Council regrets rejection of Business Improvement District for Kidderminster20 July 2018
Plans to launch a new Business Improvement District in Kidderminster town centre have been rejected.
72% of companies in the proposed BID area in Kidderminster, including the town centre and Crossley Park, which voted supported the proposal to set up the new business body but the proposal failed because it did not secure a majority as measured by rateable value. The ballot closed yesterday (Thursday 19 July).
A Business Improvement District (BID) is a precisely defined geographic area in which companies pay a small extra levy on their rates to fund additional services such as events and initiatives to boost footfall and foster growth. The proposal in Kidderminster was to pay an extra 1.5% of business rates, which representatives of local businesses would have decided how to spend.
The ballot system to decide whether a BID is launched comprises two elements. Out of a total number of 392 eligible businesses in Kidderminster, 95 votes (excluding rejected ballots) were cast. With 68 supporting votes, 72 per cent of businesses voted in favour of the BID.
The aggregated rateable value of businesses that voted was £8,419,975 but businesses with an aggregated rateable value of £4,058,525 voted in favour (48.2%).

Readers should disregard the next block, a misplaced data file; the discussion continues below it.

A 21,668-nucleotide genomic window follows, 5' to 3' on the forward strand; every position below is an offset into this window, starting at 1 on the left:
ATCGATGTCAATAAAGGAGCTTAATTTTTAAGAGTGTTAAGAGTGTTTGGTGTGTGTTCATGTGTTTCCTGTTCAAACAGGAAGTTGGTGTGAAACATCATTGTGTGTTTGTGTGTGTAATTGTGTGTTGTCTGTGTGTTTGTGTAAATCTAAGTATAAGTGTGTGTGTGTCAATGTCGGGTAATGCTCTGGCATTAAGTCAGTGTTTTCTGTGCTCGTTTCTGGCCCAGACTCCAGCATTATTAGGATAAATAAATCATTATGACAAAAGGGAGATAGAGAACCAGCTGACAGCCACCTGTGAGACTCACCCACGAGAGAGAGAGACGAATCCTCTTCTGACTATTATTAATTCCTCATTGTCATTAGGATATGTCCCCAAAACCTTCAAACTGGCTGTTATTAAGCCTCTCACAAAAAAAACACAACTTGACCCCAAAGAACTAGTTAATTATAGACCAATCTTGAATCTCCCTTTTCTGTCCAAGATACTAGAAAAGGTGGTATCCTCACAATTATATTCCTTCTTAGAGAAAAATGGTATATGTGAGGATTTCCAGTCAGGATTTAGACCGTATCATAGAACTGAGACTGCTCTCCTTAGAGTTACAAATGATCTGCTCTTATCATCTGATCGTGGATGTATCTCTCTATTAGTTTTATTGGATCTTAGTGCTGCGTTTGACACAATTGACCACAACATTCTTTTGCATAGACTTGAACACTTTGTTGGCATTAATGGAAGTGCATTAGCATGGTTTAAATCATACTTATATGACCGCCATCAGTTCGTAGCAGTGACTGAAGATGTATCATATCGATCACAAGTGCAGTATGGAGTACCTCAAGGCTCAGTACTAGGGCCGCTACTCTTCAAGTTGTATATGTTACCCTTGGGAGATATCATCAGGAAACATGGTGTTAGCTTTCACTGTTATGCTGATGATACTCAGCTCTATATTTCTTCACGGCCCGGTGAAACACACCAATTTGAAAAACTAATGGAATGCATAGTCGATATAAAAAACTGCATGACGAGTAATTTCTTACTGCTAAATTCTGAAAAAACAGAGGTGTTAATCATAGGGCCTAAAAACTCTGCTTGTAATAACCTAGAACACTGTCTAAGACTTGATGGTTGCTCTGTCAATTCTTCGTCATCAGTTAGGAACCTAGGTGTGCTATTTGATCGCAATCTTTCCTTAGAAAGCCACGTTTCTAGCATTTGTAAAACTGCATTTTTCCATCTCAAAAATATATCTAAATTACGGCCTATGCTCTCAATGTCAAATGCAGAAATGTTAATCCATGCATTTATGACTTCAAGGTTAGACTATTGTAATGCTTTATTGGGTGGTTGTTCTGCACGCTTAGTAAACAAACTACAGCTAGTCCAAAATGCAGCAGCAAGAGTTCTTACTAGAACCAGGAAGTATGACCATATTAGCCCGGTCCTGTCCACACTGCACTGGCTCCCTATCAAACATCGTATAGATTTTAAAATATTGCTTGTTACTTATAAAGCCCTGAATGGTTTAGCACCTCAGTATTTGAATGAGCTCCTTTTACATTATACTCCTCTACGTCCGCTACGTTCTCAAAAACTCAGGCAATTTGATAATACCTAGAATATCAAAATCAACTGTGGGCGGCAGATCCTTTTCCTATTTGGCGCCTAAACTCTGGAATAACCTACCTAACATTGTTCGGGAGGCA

For the BID to be implemented, more than 50 per cent of businesses had to vote in favour both by number and by aggregated rateable value. The figures suggest that some larger rate payers that voted did not support the proposals.
Councillor Ian Hardiman, Wyre Forest District Council’s Cabinet Member for Planning and Economic Regeneration said:
“We are very disappointed with the result of the ballot. The Council had facilitated and funded the resources for the businesses to develop the BID proposal and it is a matter of regret that not enough businesses have supported it.
“There are many examples of other areas where BIDs have been successful and they have provided a real boost to the growth and vitality of their towns and improved the involvement of the business community. It is a pity that not all Kidderminster businesses have bought into the same collective vision as businesses in other towns.
“Nevertheless a clear majority of businesses that voted recognised the benefits of a BID and no doubt there will be many businesses that are disappointed with this result and I hope that they will maintain the momentum that they have established and look at ways that a successful result could be achieved in the future.”